Sebastian Kurz: Austria leader allegedly used public cash for positive media coverage

In this file photo taken on September 08, 2021 Austrian Chancellor Sebastian Kurz addresses a press conference .
In this file photo taken on September 08, 2021 Austrian Chancellor Sebastian Kurz addresses a press conference . Copyright JOE KLAMAR/ AFP
By Euronews with AFP, AP
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Prosecutors confirmed earlier they are investigating Austria's Chancellor Sebastian Kurz and nine others in a bribery probe.


Prosecutors in Austria say Chancellor Sebastian Kurz, already under investigation in a bribery probe, is suspected of using government funds to secure favourable media coverage.

"Sebastian Kurz and nine other suspects, as well as three organisations" are the subject of an inquiry into various corruption offences related to the affair, the prosecution said in a statement.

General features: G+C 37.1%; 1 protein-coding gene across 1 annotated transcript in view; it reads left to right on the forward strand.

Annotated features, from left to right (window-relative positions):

Austrian media reported earlier on Wednesday that investigators had searched the offices of the country's governing People's Party in connection with a bribery investigation. Prosecutors said they were investigating Kurz among others.

The Austria Press Agency reported that the chancellery building was also searched, though it wasn't immediately clear whether this included Kurz's offices.

Two dailies, Presse and Kurier, reported that the probe was linked to suspicious payments for opinion polls published in another newspaper. Public broadcaster ORF reported that the polls, which benefited the center-right People's Party, were paid for by the finance ministry.

The prosecutors’ office said its investigation into Kurz and nine other people, as well as three organisations it didn’t name, were on suspicion of breach of trust and bribery, APA reported. It involves alleged actions between 2016 and at least 2018.

Senior People's Party officials claimed that media leaks in recent days about planned searches had been intended to hurt the party and Kurz.

The 35-year-old chancellor was put under investigation in May by anti-corruption authorities on suspicion of making false statements to a parliamentary commission, an allegation he has rejected.

Kurz became chancellor in late 2017 after previously serving as Austria’s foreign minister.

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